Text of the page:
Evaluation of Indian Health Service-Supported Substance Abuse Treatment Program for American Indian/Alaska Native Women
This evaluation consists of Phases III and IV of a multiphase effort by the IHS to improve the health of American Indian and Alaska Native women who abuse alcohol or other substances. Phase I of this effort focused on designing the study, and Phase II collected descriptive data on the women who use IHS-supported substance abuse treatment centers. The primary objectives of this project are to assess and measure the treatment outcomes achieved by the women receiving treatment in the IHS-sponsored projects, to attempt to relate treatment outcomes to treatment services provided, and to describe the organization and provision of substance abuse treatment and aftercare services available for adult American Indian and Alaska Native women, identifying common strengths, problems, and recommendations for improvement.
New Directions for Evaluation
The IHS is responding to dramatic changes taking place inside and outside the Government. The causes of the many changes include a decrease in funding level of discretionary Federal programs, greater involvement of tribal governments in the Indian health care system, technological innovations, the changing patterns of disease to more chronic conditions, and the transfer of many Federal programs and resources to individual States.
These changes will affect the IHS evaluation strategy in the coming years. Nevertheless, the IHS remains committed to comprehensively community-based, preventive, and culturally sensitive projects that empower tribes and communities to overcome health issues. The Director of the IHS has increased emphasis on several initiatives to focus attention on specific health areas and to serve as a management tool to prioritize the IHS's workload. These initiatives focus on women's health, youth, traditional medicine, elder care, and establishment of working relationships with Federal and State governmental agencies. The initiatives will undoubtedly affect new directions for evaluation.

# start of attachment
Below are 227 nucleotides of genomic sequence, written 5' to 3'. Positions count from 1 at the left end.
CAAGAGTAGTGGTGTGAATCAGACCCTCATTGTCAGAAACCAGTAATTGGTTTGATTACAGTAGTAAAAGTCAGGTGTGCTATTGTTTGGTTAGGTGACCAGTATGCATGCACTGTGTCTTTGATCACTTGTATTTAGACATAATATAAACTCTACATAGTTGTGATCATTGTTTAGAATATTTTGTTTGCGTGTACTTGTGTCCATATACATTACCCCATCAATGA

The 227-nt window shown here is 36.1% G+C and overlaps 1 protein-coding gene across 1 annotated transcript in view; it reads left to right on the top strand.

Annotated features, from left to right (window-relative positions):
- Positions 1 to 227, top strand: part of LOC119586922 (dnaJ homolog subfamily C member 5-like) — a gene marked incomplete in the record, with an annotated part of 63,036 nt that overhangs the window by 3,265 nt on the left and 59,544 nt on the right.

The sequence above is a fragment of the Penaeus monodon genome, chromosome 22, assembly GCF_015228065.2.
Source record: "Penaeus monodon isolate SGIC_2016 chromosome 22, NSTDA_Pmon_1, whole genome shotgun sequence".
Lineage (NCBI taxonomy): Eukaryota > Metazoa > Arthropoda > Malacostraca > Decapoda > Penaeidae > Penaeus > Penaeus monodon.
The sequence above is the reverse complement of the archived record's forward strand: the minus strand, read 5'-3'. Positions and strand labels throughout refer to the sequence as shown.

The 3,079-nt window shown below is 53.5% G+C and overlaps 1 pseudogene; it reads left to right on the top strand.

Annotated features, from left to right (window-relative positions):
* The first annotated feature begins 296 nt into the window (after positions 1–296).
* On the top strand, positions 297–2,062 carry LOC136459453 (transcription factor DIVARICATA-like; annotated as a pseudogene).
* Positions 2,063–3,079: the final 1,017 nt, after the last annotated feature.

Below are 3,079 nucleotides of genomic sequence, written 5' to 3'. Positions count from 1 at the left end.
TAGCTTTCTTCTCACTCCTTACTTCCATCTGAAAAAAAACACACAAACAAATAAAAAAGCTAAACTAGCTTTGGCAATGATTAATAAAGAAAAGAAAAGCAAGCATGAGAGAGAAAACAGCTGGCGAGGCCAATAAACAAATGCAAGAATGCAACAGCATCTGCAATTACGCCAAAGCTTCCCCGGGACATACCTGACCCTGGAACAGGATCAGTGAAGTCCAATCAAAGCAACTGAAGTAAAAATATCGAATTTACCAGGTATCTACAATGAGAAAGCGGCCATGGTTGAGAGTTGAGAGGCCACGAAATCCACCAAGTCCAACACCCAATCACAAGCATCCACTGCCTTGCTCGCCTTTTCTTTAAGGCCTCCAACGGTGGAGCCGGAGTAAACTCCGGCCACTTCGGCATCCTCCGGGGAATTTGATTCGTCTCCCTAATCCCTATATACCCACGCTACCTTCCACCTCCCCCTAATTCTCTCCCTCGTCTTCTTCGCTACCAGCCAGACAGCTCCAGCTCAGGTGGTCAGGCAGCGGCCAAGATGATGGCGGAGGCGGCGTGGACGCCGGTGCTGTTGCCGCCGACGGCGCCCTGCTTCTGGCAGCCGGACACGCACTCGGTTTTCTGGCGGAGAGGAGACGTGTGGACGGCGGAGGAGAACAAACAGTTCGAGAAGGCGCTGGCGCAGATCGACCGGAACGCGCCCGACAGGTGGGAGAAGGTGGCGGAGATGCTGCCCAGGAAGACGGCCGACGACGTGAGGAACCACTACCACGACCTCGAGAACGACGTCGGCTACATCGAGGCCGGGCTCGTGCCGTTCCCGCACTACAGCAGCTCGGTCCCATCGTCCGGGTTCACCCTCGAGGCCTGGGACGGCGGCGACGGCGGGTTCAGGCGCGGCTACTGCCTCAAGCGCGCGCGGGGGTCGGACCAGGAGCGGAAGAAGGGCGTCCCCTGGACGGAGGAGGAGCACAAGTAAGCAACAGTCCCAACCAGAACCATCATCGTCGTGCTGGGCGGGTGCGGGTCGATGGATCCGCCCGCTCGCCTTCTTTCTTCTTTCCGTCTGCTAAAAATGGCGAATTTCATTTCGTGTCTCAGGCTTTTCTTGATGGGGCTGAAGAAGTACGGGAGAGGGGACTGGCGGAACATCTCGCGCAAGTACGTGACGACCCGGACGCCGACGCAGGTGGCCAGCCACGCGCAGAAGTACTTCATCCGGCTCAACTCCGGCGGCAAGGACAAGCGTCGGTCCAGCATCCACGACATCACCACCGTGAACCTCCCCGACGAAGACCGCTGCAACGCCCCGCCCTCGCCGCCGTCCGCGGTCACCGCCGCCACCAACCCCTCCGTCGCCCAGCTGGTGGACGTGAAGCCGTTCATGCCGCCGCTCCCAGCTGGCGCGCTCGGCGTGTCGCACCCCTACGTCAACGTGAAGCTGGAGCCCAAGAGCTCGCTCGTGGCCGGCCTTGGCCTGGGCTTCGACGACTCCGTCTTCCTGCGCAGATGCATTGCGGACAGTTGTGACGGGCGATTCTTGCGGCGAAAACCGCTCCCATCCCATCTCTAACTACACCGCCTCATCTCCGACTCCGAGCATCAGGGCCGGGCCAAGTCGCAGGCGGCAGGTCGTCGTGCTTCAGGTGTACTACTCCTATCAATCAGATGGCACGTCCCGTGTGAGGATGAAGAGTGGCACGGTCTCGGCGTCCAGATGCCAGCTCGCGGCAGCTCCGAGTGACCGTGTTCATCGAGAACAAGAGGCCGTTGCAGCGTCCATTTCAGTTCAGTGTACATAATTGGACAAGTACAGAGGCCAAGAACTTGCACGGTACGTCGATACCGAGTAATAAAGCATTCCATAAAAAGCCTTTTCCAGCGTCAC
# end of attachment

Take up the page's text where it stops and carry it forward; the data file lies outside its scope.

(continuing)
Research and evaluation proposals to be considered in upcoming years include the following topics: evaluation of the effects of medical nutrition therapy on patient outcomes among Native Americans with newly diagnosed type II diabetes mellitus, evaluation of the elders clinic at the Zuni (New Mexico) Ramah Service Unit, evaluation of the impact of the Northern Cheyenne End-Stage Renal Disease Prevention Project, and evaluation of IHS aftercare services provided by IHS's regional treatment centers.